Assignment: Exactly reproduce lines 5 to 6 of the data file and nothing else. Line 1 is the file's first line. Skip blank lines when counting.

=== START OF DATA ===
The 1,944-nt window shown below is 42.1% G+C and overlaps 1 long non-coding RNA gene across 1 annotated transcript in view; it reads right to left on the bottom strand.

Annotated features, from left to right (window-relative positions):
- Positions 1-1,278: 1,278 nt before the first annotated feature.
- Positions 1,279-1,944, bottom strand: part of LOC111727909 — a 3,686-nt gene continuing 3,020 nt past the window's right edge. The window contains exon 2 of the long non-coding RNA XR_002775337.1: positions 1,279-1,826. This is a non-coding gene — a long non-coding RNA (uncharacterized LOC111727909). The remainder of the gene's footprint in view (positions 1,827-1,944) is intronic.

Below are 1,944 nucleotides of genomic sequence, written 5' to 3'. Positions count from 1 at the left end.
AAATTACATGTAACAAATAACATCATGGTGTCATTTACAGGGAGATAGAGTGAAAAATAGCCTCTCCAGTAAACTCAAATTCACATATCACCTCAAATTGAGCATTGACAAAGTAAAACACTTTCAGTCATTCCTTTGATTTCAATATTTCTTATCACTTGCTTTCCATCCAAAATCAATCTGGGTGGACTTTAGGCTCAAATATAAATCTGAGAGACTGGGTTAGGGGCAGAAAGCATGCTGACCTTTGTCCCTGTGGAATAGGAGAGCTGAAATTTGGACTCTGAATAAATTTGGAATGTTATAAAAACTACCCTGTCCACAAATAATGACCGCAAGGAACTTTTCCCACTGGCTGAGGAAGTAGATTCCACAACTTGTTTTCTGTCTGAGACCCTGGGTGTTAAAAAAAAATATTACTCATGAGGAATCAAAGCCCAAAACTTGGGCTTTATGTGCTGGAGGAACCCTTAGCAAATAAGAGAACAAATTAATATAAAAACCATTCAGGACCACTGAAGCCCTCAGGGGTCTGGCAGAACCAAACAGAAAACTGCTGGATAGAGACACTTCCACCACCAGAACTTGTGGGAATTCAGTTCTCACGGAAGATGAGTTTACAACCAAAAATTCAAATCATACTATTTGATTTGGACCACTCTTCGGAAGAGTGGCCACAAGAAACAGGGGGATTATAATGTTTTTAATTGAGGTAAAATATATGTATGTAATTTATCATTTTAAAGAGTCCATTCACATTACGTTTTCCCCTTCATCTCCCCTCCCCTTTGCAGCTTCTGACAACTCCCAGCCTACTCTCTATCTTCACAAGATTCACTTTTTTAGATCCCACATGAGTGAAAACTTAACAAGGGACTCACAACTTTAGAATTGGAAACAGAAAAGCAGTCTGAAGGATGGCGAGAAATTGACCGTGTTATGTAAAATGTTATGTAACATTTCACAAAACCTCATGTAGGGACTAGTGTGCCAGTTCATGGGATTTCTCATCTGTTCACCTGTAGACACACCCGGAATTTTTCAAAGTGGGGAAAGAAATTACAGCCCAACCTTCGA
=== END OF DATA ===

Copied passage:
Below are 1,944 nucleotides of genomic sequence, written 5' to 3'. Positions count from 1 at the left end.
AAATTACATGTAACAAATAACATCATGGTGTCATTTACAGGGAGATAGAGTGAAAAATAGCCTCTCCAGTAAACTCAAATTCACATATCACCTCAAATTGAGCATTGACAAAGTAAAACACTTTCAGTCATTCCTTTGATTTCAATATTTCTTATCACTTGCTTTCCATCCAAAATCAATCTGGGTGGACTTTAGGCTCAAATATAAATCTGAGAGACTGGGTTAGGGGCAGAAAGCATGCTGACCTTTGTCCCTGTGGAATAGGAGAGCTGAAATTTGGACTCTGAATAAATTTGGAATGTTATAAAAACTACCCTGTCCACAAATAATGACCGCAAGGAACTTTTCCCACTGGCTGAGGAAGTAGATTCCACAACTTGTTTTCTGTCTGAGACCCTGGGTGTTAAAAAAAAATATTACTCATGAGGAATCAAAGCCCAAAACTTGGGCTTTATGTGCTGGAGGAACCCTTAGCAAATAAGAGAACAAATTAATATAAAAACCATTCAGGACCACTGAAGCCCTCAGGGGTCTGGCAGAACCAAACAGAAAACTGCTGGATAGAGACACTTCCACCACCAGAACTTGTGGGAATTCAGTTCTCACGGAAGATGAGTTTACAACCAAAAATTCAAATCATACTATTTGATTTGGACCACTCTTCGGAAGAGTGGCCACAAGAAACAGGGGGATTATAATGTTTTTAATTGAGGTAAAATATATGTATGTAATTTATCATTTTAAAGAGTCCATTCACATTACGTTTTCCCCTTCATCTCCCCTCCCCTTTGCAGCTTCTGACAACTCCCAGCCTACTCTCTATCTTCACAAGATTCACTTTTTTAGATCCCACATGAGTGAAAACTTAACAAGGGACTCACAACTTTAGAATTGGAAACAGAAAAGCAGTCTGAAGGATGGCGAGAAATTGACCGTGTTATGTAAAATGTTATGTAACATTTCACAAAACCTCATGTAGGGACTAGTGTGCCAGTTCATGGGATTTCTCATCTGTTCACCTGTAGACACACCCGGAATTTTTCAAAGTGGGGAAAGAAATTACAGCCCAACCTTCGA